In one memorable case, such shortsightedness resulted in the deployment of a platform that was not mobile-friendly nor cloud-based. End-users were disappointed because the solution didn't meet business needs; and, because they were not involved in decision-making, the adoption and change management was difficult.

This was a typical case where failure to ask the business what challenges they are experiencing and what problems they are trying to solve resulted in a multimillion dollar spend that yielded limited to no benefit to the organization. Procurement can and should be a partner to the business in technology purchases, to make sure that business objectives and total cost of ownership are evaluated with any new deal. At the end of the day IT (as is procurement) are support functions that help enable the execution of strategic objectives for the entire enterprise.

Engaging the CIO

Procurement can help to prevent problems like these, but we should not wait for IT to open the door for us. We must take the initiative to demonstrate how we can help drive better business outcomes.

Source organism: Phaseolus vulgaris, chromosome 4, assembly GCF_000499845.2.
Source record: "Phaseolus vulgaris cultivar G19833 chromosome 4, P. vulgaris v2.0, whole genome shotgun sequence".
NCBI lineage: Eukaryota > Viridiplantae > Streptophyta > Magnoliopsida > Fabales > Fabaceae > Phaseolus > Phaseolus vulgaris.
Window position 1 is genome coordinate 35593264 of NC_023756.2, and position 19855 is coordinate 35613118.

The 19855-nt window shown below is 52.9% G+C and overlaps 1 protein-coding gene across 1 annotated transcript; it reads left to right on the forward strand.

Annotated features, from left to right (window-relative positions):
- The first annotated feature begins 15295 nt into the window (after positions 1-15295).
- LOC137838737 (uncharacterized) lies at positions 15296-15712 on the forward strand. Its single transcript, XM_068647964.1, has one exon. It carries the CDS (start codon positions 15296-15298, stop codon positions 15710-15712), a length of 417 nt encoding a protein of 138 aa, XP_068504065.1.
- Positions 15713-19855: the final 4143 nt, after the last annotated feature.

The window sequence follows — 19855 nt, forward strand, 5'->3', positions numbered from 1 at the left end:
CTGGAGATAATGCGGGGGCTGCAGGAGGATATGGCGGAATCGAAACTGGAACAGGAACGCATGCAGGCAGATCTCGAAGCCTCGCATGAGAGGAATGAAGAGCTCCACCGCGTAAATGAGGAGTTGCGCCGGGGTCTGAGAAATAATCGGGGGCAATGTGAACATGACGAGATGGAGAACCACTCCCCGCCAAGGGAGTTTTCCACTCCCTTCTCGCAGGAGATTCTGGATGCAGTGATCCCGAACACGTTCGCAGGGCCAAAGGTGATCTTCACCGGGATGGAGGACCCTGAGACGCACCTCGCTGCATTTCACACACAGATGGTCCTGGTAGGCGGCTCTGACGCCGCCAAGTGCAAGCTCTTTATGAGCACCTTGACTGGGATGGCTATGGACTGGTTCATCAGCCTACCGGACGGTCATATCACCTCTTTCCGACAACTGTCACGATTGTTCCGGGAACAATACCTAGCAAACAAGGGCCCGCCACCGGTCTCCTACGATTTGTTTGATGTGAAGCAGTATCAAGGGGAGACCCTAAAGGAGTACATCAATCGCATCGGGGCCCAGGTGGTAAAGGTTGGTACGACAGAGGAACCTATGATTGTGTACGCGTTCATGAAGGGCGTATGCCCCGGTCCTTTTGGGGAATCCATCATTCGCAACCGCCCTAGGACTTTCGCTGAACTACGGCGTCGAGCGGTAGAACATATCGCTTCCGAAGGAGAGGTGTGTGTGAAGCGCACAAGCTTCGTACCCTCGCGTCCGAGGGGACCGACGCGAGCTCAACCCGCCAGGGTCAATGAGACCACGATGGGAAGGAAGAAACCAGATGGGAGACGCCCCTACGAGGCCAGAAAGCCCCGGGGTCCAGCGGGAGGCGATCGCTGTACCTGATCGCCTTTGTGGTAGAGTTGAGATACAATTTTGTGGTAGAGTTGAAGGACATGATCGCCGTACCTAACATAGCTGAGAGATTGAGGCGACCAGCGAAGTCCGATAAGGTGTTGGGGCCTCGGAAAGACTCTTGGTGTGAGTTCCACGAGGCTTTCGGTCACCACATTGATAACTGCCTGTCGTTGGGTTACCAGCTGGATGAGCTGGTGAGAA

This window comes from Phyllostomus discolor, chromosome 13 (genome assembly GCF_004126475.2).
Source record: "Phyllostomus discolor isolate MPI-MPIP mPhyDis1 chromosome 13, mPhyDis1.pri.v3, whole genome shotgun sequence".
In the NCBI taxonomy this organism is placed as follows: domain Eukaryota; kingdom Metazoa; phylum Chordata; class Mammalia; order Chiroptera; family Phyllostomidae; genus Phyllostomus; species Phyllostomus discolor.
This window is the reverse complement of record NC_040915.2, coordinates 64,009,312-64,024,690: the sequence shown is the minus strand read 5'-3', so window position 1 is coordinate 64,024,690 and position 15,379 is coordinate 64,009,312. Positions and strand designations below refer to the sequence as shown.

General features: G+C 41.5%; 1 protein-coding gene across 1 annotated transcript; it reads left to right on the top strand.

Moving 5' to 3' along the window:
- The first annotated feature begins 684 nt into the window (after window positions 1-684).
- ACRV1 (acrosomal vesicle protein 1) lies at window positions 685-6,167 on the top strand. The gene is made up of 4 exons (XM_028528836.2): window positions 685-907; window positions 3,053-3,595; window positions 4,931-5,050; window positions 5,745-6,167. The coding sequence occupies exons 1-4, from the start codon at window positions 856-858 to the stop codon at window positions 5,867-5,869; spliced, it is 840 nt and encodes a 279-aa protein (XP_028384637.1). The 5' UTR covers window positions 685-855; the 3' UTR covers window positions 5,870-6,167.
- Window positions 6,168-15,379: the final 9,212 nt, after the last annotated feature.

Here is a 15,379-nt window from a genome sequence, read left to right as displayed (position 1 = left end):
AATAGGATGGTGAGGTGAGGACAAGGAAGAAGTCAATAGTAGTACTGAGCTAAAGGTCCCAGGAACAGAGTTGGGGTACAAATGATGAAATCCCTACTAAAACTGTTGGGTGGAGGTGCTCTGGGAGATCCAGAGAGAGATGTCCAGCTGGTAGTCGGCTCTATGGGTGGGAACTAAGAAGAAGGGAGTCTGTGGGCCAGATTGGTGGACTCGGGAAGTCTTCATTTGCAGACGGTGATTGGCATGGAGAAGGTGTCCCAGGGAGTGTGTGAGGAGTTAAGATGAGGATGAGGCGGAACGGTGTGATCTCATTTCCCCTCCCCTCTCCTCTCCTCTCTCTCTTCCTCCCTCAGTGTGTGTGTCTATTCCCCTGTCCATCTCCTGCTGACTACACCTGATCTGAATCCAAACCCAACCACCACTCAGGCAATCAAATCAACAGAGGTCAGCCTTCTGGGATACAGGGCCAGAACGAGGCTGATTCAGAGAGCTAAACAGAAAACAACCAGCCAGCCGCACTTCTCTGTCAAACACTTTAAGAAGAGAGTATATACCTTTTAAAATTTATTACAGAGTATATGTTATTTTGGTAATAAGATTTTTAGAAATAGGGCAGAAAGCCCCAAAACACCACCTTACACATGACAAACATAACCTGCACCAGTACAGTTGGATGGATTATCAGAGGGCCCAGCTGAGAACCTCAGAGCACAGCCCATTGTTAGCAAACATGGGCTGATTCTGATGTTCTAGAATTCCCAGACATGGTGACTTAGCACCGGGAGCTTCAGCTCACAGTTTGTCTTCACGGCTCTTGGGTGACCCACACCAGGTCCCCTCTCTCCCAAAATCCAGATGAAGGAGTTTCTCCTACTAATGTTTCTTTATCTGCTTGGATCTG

In many cases, procurement is already extending into and engaging with the organization with services and tools to support business spend. According to a survey by Deloitte, nearly 70% of Chief Procurement Officers are improving and automating procurement processes, and 59% are extending these digital tools to internal and external stakeholders.

Because IT is typically the biggest spender in the company, fostering a strategic and collaborative relationship with that department can deliver significant value. By bringing our expertise to the table, procurement can help the organization secure products and solutions that meet users’ needs precisely, align interests across the organization, lower the total cost of ownership (TCO) and reduce risk.